Bozeman High School $125 million bond issue monthly tax impact for a $100,000 home

Bozeman High School $125 million bond issue monthly tax impact for a $100,000 home

Thanks to low interest rates, the $125 million debt that voters agreed to take on to build Bozeman’s second high school and renovate Bozeman High will cost taxpayers one-third less than estimated during the 2017 election.

The savings to taxpayers will be nearly $35 million, says Steve Johnson, deputy superintendent.

“I feel great” about the savings, Johnson said. “Obviously we try to be conservative, but this is way better than we anticipated it would be. It’s going to save taxpayers over the long haul quite a bit of money.”

The School Board will meet Monday noon at Willson School to approve the sale of the final batch of bonds, $25 million, to pay for the upcoming renovation of Bozeman High.

The interest rate on the bonds is 2.098%.

“That’s a wonderful rate,” Johnson said. “Things haven’t been that low in a long time.”

Working with D.A. Davidson as the bond underwriter, the school district agreed to the price Monday, and Tuesday most of the bonds were sold in a short time.

These bonds will be paid off in 16 years, rather than the typical 20-year span, to reduce interest costs.

The first batch of bonds, $100 million worth, was sold in 2017 to pay for constructing new Gallatin High School. It is under construction and set to open in the fall of 2020.

Now that all the bonds have been sold, the total costs can be added up.

During the 2017 election, voters were told the bonds would add $6.97 a month to homeowners’ tax bills for every $100,000 of assessed value. For a typical $300,000 home, that would be about $250 a year.

That was based on conservative estimates, Johnson said, because school officials don’t want people to be surprised by property taxes going up more than they’d expected.

Now that the actual costs are known, the bottom line is that property taxes will go up $4.59 a month for every $100,000 of assessed value. That works out to $178 a year for the $300,000 homeowner.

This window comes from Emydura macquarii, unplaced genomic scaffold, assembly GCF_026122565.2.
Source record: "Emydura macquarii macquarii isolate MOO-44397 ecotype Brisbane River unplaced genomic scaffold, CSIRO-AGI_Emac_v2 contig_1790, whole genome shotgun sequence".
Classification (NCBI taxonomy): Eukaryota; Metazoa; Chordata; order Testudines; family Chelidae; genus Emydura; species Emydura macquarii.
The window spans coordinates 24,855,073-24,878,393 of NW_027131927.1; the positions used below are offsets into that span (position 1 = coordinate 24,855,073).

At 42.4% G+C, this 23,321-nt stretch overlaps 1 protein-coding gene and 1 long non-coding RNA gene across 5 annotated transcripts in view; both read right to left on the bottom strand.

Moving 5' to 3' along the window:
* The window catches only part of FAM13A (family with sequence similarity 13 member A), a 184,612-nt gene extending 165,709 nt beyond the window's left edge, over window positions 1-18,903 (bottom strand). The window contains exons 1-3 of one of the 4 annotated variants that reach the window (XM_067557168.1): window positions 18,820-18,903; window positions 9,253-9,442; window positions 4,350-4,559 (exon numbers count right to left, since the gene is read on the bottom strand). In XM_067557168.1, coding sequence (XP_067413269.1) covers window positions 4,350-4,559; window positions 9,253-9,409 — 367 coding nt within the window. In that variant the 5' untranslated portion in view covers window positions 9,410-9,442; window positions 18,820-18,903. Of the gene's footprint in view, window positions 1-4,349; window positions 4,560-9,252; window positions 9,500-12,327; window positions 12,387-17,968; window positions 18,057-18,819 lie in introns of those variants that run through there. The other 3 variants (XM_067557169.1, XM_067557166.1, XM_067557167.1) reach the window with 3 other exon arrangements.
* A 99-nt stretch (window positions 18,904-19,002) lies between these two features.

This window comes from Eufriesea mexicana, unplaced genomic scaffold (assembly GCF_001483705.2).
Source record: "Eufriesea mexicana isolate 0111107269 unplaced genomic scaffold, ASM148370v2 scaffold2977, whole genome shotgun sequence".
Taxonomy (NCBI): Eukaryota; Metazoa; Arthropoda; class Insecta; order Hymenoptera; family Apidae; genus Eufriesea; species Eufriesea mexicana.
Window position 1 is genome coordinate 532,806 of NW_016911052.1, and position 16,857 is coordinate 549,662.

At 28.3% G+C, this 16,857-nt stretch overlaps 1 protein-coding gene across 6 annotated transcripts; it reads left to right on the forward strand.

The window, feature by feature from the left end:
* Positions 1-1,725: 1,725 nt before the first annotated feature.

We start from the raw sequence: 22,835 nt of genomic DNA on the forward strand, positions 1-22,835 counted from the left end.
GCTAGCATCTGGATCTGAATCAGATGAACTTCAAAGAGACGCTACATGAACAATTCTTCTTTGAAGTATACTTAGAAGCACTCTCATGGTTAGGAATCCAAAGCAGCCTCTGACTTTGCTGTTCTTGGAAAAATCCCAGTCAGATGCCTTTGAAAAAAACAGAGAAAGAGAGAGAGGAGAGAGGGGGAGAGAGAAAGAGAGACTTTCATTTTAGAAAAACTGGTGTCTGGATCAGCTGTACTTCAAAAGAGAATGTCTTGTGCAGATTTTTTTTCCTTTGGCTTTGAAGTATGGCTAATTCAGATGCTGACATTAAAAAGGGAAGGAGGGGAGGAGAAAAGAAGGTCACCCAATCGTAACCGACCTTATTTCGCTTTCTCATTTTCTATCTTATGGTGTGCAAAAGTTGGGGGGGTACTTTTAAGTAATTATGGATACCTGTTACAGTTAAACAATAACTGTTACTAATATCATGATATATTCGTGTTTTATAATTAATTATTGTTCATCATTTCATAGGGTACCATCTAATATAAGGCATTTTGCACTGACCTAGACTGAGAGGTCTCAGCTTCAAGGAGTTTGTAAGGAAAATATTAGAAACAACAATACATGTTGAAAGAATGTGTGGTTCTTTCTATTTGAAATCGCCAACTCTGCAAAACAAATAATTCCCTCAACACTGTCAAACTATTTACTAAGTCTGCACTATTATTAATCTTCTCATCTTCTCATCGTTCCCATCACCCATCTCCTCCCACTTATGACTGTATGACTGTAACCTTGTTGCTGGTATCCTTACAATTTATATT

It means that instead of paying $93 million interest over 20 years, Bozeman taxpayers will pay $58 million.

A premium negotiated on the $25 million bond sale will bring in an additional $3 million. Part of that premium money will pay the first year’s bond payments so it won’t affect people’s property tax bills this year. That still leaves about $2.4 million that adds to the pot of money available for the high school reconstruction project.

Most of the bond purchasers are large investors like Fidelity or State Farm, which prefer not to have low 2% interest rates in their portfolios, Johnson said. So they negotiate to receive a higher interest rate, and in exchange they agree to pay a cash premium, something more than the $5,000 face value of each individual bond.

At Monday’s meeting, the board is also expected to ratify the purchase of 8 acres in the Woodland Park subdivision as a possible future elementary school site for $1.2 million, or $240,000 below the appraised price. The developers are also offering 2 acres of parkland to the school.

Gail Schontzler can be reached at gails@dailychronicle.com or 406-582-2633. Follow her on Twitter @gailnews.

Gail Schontzler covers schools and Montana State University for the Chronicle.

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